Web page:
How big companies from EY to Johnson & Johnson are learning to master AI prompts

Companies are now shifting their focus from being the first to adopt AI to deploying these powerful tools effectively. This shift comes as firms realize that poorly crafted prompts and the use of unspecialized AI models can lead to inaccuracies and inefficiencies. To address this, companies like Johnson & Johnson are creating prompt libraries to improve the quality of AI output, while others like Starbucks are developing in-house models.

Creating effective prompts involves providing clear instructions and tweaking keywords to achieve desired results. Prompt libraries help minimize the risk of AI hallucinations and enable more efficient answer formatting. However, even with optimized prompts, there may still be limitations due to the absence of relevant knowledge in the data set.

To overcome these limitations, companies like Ernst & Young are taking additional steps. They have developed in-house AI platforms and leveraged specialized systems provided by partners like Microsoft to fine-tune AI models and adjust them to meet specific outcomes. Fine-tuning is done by machine learning experts, and companies may shrink datasets and create embedding libraries to further specialize the system.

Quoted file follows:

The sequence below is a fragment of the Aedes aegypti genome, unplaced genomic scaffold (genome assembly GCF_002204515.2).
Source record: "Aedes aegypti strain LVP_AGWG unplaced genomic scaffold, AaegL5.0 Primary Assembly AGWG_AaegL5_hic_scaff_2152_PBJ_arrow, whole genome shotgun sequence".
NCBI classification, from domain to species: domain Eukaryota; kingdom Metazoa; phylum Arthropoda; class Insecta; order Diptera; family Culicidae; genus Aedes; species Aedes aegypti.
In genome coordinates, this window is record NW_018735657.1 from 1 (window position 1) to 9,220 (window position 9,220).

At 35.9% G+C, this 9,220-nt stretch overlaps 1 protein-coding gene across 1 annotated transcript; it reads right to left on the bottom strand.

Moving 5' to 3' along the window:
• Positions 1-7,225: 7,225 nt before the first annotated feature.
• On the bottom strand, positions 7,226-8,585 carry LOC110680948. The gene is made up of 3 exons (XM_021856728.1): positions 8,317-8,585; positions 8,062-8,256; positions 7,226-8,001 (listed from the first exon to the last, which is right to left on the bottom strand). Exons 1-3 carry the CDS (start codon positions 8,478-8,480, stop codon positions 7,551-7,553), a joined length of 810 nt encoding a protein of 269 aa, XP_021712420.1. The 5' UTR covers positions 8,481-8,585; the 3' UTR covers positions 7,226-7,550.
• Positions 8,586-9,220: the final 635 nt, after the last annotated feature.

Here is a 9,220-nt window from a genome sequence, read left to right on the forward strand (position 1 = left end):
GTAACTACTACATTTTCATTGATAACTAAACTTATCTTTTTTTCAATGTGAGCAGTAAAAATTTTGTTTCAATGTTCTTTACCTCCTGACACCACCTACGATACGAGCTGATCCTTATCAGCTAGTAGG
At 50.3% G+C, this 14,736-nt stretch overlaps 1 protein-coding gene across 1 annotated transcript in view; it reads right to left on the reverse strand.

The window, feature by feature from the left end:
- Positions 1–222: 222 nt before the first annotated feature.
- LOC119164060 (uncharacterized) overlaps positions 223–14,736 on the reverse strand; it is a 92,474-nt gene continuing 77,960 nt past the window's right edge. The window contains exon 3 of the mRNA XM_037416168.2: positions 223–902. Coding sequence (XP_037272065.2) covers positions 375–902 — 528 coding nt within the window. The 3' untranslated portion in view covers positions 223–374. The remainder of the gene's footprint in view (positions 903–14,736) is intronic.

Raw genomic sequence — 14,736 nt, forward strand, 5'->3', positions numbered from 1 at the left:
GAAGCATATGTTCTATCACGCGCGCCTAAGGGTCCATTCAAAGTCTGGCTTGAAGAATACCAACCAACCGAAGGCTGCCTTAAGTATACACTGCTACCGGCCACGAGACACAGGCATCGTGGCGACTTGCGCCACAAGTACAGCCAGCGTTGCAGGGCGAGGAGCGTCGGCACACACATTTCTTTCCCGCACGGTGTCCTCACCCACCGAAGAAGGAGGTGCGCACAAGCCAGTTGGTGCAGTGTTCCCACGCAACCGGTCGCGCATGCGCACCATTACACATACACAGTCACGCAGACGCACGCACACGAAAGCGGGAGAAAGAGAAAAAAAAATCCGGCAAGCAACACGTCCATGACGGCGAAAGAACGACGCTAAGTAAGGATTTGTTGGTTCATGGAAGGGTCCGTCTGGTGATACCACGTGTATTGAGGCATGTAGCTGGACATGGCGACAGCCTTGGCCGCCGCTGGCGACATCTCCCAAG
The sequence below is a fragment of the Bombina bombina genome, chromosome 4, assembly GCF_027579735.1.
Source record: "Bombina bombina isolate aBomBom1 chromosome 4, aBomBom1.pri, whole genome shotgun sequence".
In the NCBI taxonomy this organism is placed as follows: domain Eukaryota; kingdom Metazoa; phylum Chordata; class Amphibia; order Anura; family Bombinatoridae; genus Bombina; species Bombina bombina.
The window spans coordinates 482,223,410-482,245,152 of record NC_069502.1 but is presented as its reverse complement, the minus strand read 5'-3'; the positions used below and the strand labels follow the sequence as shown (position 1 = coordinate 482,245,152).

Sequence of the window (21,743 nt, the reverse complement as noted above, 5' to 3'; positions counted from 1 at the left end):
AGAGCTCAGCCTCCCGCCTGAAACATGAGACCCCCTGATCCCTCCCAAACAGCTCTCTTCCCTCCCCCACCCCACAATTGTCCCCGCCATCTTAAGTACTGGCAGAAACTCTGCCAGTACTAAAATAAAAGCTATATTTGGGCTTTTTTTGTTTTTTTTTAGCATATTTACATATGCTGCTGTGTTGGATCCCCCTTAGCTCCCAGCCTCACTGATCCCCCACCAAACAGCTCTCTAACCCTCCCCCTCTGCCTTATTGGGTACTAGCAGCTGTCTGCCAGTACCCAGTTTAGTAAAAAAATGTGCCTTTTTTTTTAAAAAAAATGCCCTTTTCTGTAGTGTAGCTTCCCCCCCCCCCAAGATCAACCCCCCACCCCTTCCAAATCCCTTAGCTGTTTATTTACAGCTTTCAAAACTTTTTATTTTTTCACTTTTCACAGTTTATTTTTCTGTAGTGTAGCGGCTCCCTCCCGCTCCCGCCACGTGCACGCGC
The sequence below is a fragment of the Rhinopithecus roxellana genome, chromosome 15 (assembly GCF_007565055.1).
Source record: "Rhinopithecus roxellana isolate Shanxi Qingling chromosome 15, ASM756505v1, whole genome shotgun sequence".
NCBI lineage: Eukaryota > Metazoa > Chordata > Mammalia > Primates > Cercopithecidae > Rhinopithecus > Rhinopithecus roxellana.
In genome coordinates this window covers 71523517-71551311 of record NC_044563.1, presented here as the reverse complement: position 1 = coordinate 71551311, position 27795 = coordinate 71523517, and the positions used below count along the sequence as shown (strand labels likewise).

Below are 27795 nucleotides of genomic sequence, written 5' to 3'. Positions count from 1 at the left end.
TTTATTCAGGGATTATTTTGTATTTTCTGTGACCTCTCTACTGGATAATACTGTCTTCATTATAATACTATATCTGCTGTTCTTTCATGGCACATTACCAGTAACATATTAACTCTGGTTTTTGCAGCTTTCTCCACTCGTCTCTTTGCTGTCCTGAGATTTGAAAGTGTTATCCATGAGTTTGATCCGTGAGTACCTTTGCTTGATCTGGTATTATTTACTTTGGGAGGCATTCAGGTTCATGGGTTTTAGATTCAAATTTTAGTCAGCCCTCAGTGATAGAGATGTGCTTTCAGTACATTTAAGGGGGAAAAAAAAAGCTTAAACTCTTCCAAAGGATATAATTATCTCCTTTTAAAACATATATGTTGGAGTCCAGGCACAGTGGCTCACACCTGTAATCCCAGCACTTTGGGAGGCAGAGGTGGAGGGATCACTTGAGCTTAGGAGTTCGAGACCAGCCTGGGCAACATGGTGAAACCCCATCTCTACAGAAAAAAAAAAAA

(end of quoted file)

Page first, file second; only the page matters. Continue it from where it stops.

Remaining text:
By combining controlled datasets, embedding libraries, and customized prompts, companies can create hyper-specific AI models tailored to their purposes. This allows them to leverage collective knowledge across multiple jurisdictions and personalize AI models for enhanced performance.

While some believe that as AI becomes more intelligent, the importance of prompts will decrease, others argue that there will still be a need for specialized systems and engineered prompts for irregular tasks. The future is expected to involve a mix of specialized and generalized AI models, depending on the nature of the tasks at hand.  

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